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July 4, 2012

Equal rights for design, achieved!

WE DID IT! Equal Rights for Design, achieved! The government is officially proposing to change the law concerning copyright, from 25 years for registered designs to 70 years after the death of the originator, as it is for works of art, literature and music.

This was our original petition… “ELLE Decoration UK petitions the government to afford the discipline of design the same UK copyright protection as is currently granted to works of literature, drama, music, film and art: ie 70 years after the death of the originating author/s. This is in stark contrast to design, where registered works are currently covered for only 25 years from date of issue. We ask, why is design seemingly deemed less worthy of protection? Additionally, the hypocrisy of our copyright laws promotes the UK as a default “safe harbour” for copyists, manufacturers producing cut-price fakes of classic designs. We believe this amounts to UK-endorsed intellectual property theft. If the government stands by Chancellor George Osborne’s stated desire for ‘the words: “made in Britain”, “created in Britain”, “designed in Britain”, “invented in Britain”, to drive our nation forward’, then we see no impediment to immediate ratification of this e-petition.”

Presenting his bill to government, Vince Cable pledged to make Britain “one of the most enterprise-friendly countries in the world,” continuing, “We want to make sure the right conditions are in place to encourage investment and exports, boost enterprise, support green growth and build a responsible business culture.”

As such, on the Cabinet Office website, it lists the bill, currently making its way through the Houses [this bill received Royal Assent, ie passed into statute on 25 April 2013], as having the following effect… “Subject to the will of Parliament, the Bill will deliver legislation aimed at encouraging long term growth by: Deterring the importation and sale of unauthorised replicas of classic designs which qualify for copyright protection and extending copyright protection for mass-produced artistic works to life of the creator plus 70 years. These measures will promote innovation in the design industry and encourage investment in new products, while discouraging unauthorised copies.”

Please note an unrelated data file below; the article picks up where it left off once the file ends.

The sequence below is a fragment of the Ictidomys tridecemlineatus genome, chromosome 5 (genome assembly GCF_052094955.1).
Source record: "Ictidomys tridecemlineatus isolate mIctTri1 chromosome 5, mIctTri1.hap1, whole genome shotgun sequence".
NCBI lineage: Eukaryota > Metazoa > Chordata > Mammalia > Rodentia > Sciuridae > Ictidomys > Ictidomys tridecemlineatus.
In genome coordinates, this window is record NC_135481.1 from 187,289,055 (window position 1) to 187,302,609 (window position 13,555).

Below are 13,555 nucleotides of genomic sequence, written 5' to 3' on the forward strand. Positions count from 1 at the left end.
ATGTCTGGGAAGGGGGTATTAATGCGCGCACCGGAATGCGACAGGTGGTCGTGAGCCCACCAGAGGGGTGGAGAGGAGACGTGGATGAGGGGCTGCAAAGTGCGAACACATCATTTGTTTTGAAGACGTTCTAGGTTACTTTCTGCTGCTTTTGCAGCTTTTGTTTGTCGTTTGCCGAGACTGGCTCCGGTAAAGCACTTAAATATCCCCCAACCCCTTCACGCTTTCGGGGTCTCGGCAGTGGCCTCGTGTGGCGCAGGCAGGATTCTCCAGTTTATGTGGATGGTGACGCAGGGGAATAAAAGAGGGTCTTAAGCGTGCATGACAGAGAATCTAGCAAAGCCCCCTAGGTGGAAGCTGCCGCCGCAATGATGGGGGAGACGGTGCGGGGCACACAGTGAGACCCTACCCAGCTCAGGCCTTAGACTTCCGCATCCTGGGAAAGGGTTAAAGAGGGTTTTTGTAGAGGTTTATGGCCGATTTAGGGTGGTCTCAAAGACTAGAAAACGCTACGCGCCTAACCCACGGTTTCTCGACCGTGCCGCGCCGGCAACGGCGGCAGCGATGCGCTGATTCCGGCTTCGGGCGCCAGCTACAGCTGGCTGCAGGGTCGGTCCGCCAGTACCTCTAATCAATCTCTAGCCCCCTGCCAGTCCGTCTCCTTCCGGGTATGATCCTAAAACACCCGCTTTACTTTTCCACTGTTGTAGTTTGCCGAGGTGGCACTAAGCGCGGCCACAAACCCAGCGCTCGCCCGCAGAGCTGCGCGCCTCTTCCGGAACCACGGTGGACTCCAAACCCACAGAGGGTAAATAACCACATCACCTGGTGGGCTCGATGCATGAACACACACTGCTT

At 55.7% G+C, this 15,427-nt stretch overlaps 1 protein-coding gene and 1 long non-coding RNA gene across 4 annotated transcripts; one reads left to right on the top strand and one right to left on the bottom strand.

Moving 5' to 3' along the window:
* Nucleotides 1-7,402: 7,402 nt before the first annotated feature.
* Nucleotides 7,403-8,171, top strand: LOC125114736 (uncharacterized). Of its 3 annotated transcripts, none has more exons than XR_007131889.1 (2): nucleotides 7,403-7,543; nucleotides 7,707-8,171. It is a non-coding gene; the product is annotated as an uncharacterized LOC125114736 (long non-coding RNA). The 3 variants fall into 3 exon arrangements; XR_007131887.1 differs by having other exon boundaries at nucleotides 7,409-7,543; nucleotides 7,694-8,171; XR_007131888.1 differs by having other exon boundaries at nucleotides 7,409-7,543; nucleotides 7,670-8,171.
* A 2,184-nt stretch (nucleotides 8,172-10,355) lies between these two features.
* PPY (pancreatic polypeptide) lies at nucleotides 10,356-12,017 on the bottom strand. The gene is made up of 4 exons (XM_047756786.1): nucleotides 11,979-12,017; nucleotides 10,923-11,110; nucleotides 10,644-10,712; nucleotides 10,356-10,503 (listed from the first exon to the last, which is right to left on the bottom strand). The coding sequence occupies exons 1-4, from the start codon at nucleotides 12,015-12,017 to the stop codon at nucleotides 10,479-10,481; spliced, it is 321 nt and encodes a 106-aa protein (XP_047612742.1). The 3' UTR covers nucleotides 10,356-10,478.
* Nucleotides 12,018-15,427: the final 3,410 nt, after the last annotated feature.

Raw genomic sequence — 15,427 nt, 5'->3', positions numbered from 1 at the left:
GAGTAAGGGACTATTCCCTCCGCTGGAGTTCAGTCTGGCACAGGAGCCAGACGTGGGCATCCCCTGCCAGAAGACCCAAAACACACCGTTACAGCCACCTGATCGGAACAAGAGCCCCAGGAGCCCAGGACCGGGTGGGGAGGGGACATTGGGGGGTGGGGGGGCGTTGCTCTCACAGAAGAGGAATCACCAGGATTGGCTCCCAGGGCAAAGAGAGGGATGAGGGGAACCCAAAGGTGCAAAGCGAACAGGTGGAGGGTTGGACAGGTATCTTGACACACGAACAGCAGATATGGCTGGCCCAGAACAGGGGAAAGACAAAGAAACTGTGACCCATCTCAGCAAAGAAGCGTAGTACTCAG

The Design Council issued an official press release on behalf of the Business Secretary as follows: “The government has announced that copyright in designs which qualify for copyright protection is to be enforceable beyond the current 25 years to a term of ‘life of the creator plus 70 years’. Under the new measures, ‘artistic’ designs of manufactured goods (for example certain furniture, lamps and jewellery) created before 1987 may now be protected from unauthorised copying under copyright law.

The changes are part of the Enterprise and Regulatory Bill, recently announced by the Government. The Bill will repeal section 52 of the Copyright, Designs and Patents Act 1988, which currently restricts copyright to 25 years (calculated from the date on which the work is first placed on the market) on artistic works which are exploited through an industrial process. In practice, this means that owners of any copyrights in classic designs will be able to use copyright law to prevent the sale of unauthorised copies of such designs. Not all works will necessarily be artistic works (and therefore able to be covered by copyright) and the repeal will not apply retrospectively, so retailers will be able to clear any unauthorised existing stock.

The UK had been one of only three Member States (Estonia and Romania) to place a limit on the term of protection for copyright works which are produced through an industrial process, and today’s move will clarify and update the law in line with the rest of the EU.”

“By protecting new designs more generously, we are encouraging more investment of time and talent in British design. That will lead to more manufacturing in Britain, and that in turn will lead to more jobs – which we desperately need right now. Properly protected design can help make the UK a profitable workshop again. We have the creative talent – lets use it.” Sir Terence Conran

“Current copyright laws leave designers woefully under protected compared to similar creative professions. This initiative is a small step toward establishing much needed protection of valuable intellectual property.” Tom Dixon

“As a designer actively pushing boundaries technologically and aesthetically and whose entire life is devoted to enriching industrial design with uniqueness and creative insight, one requires the full support of all authorities, fellow designers, clients, institutions and governments in order to secure copyright and retain the absolute soul of why we design, retaining at all costs our cultural and commercial integrity.” Ross Lovegrove

“I am very happy to hear of these changes that help to recognise the true value of design, which is very encouraging for the design community as a whole. A big thank you to those who championed the cause.” Bethan Gray

“This is great news for the design industry and will bring the UK in line with the rest of the EU. As retailers of genuine modern classic furniture as well as the worldwide licence holders for Eileen Gray designs, we are more aware than most that the market is swamped with a multitude of cheap copies. My hope is that this change will encourage design creativity to flourish once more as UK designers will feel more confident that their intellectual property is protected and that pursuing a career in design is worthwhile.” Ruth Aram, Aram Store

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Writer, Author, Brand Consultant & TV Presenter

Michelle Ogundehin is internationally renowned as an authority on interiors, trends and style. She is an influencer with expertise and the multi award-winning former Editor-in-Chief of ELLE Decoration UK.